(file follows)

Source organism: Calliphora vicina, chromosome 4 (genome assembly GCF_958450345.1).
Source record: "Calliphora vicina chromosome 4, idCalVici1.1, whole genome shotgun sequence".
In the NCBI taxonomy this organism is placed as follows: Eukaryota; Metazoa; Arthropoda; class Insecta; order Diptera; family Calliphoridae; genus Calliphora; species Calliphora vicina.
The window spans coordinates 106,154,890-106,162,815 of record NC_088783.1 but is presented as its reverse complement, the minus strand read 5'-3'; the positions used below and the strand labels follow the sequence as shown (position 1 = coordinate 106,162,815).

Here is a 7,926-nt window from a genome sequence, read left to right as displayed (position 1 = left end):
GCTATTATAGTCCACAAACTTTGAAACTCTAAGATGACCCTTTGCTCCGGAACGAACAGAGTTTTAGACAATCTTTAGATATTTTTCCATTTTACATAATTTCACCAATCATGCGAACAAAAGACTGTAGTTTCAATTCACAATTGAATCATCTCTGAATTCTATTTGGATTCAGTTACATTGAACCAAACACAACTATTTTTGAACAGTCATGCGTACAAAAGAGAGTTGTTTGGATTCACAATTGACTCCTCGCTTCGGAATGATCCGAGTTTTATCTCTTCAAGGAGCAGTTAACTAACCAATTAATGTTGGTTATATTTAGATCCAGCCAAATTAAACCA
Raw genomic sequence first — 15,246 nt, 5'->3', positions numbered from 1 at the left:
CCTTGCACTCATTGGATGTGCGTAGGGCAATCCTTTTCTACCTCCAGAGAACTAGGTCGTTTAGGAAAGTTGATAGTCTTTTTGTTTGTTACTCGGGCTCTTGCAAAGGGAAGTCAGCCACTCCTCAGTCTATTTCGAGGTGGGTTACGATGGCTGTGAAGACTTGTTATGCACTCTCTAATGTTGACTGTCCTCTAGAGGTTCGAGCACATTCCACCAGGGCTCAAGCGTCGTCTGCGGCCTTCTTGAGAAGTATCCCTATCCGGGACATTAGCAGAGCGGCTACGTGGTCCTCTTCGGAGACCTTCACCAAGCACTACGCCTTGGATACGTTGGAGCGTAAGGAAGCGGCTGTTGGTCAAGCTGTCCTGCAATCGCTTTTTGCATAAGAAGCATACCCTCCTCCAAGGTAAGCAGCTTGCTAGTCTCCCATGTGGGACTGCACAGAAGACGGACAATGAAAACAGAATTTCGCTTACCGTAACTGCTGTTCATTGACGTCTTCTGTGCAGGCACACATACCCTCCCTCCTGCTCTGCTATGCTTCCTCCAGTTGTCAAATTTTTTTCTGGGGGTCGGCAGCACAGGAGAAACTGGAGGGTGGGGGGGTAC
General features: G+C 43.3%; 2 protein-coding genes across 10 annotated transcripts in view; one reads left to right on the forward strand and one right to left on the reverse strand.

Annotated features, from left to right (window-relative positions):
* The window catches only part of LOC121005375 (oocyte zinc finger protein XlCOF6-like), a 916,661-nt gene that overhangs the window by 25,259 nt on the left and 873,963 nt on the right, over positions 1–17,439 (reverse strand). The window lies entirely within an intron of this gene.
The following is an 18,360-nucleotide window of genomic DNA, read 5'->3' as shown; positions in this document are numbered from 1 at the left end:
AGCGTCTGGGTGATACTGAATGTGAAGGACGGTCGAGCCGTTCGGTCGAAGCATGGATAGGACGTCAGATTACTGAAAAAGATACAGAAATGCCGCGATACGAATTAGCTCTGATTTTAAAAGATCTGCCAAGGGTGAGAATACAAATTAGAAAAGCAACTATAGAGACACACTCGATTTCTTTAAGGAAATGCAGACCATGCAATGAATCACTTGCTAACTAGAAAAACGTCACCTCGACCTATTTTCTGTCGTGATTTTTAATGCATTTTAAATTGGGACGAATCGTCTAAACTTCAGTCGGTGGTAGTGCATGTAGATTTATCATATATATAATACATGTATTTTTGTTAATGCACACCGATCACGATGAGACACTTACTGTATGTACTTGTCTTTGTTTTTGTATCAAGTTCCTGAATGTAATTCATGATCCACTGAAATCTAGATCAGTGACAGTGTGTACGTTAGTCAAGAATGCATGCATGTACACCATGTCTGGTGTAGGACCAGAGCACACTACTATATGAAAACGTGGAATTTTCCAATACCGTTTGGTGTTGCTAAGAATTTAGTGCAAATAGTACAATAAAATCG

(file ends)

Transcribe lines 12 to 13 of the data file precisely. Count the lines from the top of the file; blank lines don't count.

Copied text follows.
The following is an 18,360-nucleotide window of genomic DNA, read 5'->3' as shown; positions in this document are numbered from 1 at the left end:
AGCGTCTGGGTGATACTGAATGTGAAGGACGGTCGAGCCGTTCGGTCGAAGCATGGATAGGACGTCAGATTACTGAAAAAGATACAGAAATGCCGCGATACGAATTAGCTCTGATTTTAAAAGATCTGCCAAGGGTGAGAATACAAATTAGAAAAGCAACTATAGAGACACACTCGATTTCTTTAAGGAAATGCAGACCATGCAATGAATCACTTGCTAACTAGAAAAACGTCACCTCGACCTATTTTCTGTCGTGATTTTTAATGCATTTTAAATTGGGACGAATCGTCTAAACTTCAGTCGGTGGTAGTGCATGTAGATTTATCATATATATAATACATGTATTTTTGTTAATGCACACCGATCACGATGAGACACTTACTGTATGTACTTGTCTTTGTTTTTGTATCAAGTTCCTGAATGTAATTCATGATCCACTGAAATCTAGATCAGTGACAGTGTGTACGTTAGTCAAGAATGCATGCATGTACACCATGTCTGGTGTAGGACCAGAGCACACTACTATATGAAAACGTGGAATTTTCCAATACCGTTTGGTGTTGCTAAGAATTTAGTGCAAATAGTACAATAAAATCG